Dead at 89, Paul Schaefer sounds like a monster out of a horror movie, but he was terrifyingly real. Strangest detail: “He had a glass eye, having accidentally gouged out his right eye while trying to untie a shoelace knot with a fork.” The Washington Post reports:
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Paul Schaefer, 89, a German-born evangelical preacher who was convicted of sexually abusing 25 children while leading one of the world’s most notorious anti-Semitic and apocalyptic sects, died April 24 of a heart ailment at a prison hospital in Chile.
His enclave in southern Chile, Colonia Dignidad…doubled during the 1970s and ’80s as a detention and torture center for opponents of right-wing dictator Gen. Augusto Pinochet.
At the time of his death, Mr. Schaefer was still under investigation in the 1985 disappearance of mathematician Boris Weisfeiler, an American citizen who went missing while hiking near Colonia Dignidad.
Mr. Schaefer turned to preaching after serving in the German military during World War II.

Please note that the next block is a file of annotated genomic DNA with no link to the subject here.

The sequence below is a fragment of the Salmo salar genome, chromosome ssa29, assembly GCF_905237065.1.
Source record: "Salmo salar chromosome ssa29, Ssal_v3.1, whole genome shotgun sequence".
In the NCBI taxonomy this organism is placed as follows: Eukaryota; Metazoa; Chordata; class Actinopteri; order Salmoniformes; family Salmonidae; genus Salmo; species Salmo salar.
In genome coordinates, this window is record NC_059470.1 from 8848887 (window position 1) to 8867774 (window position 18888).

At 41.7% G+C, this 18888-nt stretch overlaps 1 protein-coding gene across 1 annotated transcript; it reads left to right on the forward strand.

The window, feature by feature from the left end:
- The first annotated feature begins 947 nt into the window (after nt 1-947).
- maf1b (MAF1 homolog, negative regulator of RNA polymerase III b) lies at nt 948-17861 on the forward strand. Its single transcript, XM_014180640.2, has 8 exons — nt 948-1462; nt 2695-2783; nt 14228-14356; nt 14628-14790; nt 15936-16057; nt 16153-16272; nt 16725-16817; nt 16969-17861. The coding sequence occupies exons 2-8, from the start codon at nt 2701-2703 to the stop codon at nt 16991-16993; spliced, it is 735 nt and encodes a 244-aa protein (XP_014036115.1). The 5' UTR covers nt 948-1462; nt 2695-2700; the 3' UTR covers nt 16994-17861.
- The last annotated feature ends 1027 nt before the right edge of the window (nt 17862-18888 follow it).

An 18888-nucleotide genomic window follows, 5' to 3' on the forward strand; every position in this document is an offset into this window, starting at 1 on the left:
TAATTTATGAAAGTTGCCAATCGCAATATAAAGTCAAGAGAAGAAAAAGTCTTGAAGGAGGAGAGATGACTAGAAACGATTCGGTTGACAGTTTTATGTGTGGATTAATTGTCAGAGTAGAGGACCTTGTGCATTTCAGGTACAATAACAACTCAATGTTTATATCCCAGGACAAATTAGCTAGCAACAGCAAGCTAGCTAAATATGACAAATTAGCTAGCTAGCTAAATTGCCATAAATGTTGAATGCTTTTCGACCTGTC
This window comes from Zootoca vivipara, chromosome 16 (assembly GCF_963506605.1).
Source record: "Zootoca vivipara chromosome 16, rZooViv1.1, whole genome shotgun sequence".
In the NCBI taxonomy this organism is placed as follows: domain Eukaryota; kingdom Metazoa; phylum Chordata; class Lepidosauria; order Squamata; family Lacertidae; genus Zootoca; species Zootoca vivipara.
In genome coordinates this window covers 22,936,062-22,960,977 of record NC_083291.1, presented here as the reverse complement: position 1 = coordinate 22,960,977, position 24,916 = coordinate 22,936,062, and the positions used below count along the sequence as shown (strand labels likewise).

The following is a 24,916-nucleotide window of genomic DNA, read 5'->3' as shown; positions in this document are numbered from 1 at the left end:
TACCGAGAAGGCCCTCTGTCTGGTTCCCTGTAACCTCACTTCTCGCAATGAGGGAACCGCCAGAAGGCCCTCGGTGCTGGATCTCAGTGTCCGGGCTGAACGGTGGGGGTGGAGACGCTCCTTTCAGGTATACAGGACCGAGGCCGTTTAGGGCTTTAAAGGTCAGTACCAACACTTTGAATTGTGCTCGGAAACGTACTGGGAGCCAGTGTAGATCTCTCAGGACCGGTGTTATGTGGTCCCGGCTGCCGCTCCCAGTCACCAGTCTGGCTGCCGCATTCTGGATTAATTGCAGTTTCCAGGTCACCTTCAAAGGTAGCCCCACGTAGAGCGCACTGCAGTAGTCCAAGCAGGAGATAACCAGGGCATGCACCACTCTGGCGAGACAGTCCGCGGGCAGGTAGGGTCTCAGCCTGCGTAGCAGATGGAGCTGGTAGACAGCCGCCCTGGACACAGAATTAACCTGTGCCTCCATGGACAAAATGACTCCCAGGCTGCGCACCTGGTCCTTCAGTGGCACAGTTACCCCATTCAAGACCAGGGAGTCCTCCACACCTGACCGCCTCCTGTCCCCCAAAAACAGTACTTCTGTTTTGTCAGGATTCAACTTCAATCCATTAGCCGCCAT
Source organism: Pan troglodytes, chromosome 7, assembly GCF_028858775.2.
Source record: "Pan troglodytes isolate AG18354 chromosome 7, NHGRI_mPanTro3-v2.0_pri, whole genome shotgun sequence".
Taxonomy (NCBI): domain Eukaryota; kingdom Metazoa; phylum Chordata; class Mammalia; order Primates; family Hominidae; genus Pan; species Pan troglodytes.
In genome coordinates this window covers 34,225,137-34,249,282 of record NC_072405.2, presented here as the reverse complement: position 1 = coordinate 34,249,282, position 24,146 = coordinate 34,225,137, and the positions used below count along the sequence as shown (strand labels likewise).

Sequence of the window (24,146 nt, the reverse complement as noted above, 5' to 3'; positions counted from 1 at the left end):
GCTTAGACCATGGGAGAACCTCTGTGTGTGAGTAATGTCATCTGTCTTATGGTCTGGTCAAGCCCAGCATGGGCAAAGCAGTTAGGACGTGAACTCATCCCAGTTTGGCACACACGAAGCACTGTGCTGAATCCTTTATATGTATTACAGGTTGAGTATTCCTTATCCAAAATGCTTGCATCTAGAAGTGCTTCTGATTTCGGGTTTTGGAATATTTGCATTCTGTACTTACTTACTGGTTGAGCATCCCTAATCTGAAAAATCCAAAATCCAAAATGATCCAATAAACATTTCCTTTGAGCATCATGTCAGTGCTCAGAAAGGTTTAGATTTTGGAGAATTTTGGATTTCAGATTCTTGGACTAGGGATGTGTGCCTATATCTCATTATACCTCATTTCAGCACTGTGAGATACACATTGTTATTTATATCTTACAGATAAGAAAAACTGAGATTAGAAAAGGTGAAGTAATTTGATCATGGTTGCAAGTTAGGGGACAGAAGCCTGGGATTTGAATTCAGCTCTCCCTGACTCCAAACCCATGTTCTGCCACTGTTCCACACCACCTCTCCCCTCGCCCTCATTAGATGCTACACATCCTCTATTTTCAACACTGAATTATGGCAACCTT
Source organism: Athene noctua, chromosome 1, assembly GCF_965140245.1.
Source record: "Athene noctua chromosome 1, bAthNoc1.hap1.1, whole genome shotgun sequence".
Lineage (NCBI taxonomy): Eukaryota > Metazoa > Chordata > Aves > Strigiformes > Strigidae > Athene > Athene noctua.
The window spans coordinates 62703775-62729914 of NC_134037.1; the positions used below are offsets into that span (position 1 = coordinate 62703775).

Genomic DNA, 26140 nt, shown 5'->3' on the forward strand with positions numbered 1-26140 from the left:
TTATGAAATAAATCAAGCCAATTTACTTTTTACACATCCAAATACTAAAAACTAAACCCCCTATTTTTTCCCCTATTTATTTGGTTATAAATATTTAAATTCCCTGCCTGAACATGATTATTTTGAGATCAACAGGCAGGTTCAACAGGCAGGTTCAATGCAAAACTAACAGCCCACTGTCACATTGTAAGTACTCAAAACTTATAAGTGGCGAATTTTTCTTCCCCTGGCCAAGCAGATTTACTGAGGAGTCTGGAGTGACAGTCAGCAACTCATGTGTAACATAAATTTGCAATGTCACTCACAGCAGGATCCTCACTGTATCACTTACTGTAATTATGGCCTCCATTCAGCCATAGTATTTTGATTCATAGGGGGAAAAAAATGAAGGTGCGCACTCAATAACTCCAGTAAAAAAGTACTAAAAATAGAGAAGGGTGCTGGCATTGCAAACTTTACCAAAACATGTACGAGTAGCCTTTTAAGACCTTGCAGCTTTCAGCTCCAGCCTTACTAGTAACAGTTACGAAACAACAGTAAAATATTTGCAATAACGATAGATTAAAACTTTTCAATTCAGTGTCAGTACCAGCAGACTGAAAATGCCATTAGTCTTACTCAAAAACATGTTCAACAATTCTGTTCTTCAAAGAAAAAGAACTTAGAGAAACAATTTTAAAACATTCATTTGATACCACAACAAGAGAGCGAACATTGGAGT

Is a crusading French documentary maker striking a blow at the abusive powers of television — or simply taking reality TV to a new low of cynicism and bad taste? That's the question viewers across France are asking in light of Christophe Nick's new film Game of Death, which aired on French television Wednesday night. The documentary has generated a massive amount of attention — and naturally, courted controversy — because of the dilemma that faced contestants on a fake game show in the film: Would they allow themselves to be cajoled into delivering near-lethal electrical charges to fellow players, or rather follow their better instincts and refuse? Game of Death is an adaptation of an infamous experiment conducted by a team led by Yale University psychologist Stanley Milgram in the 1960s. In order to test people's obedience to authority figures, the scientists demanded that subjects administer increasingly strong electric shocks to other participants if they answered questions incorrectly. The people delivering the shocks, however, didn't know that the charges were fake — the volunteers on the other end of the room were actors pretending to suffer agonizing pain. The point was to see how many people would continue following orders to mete out torture.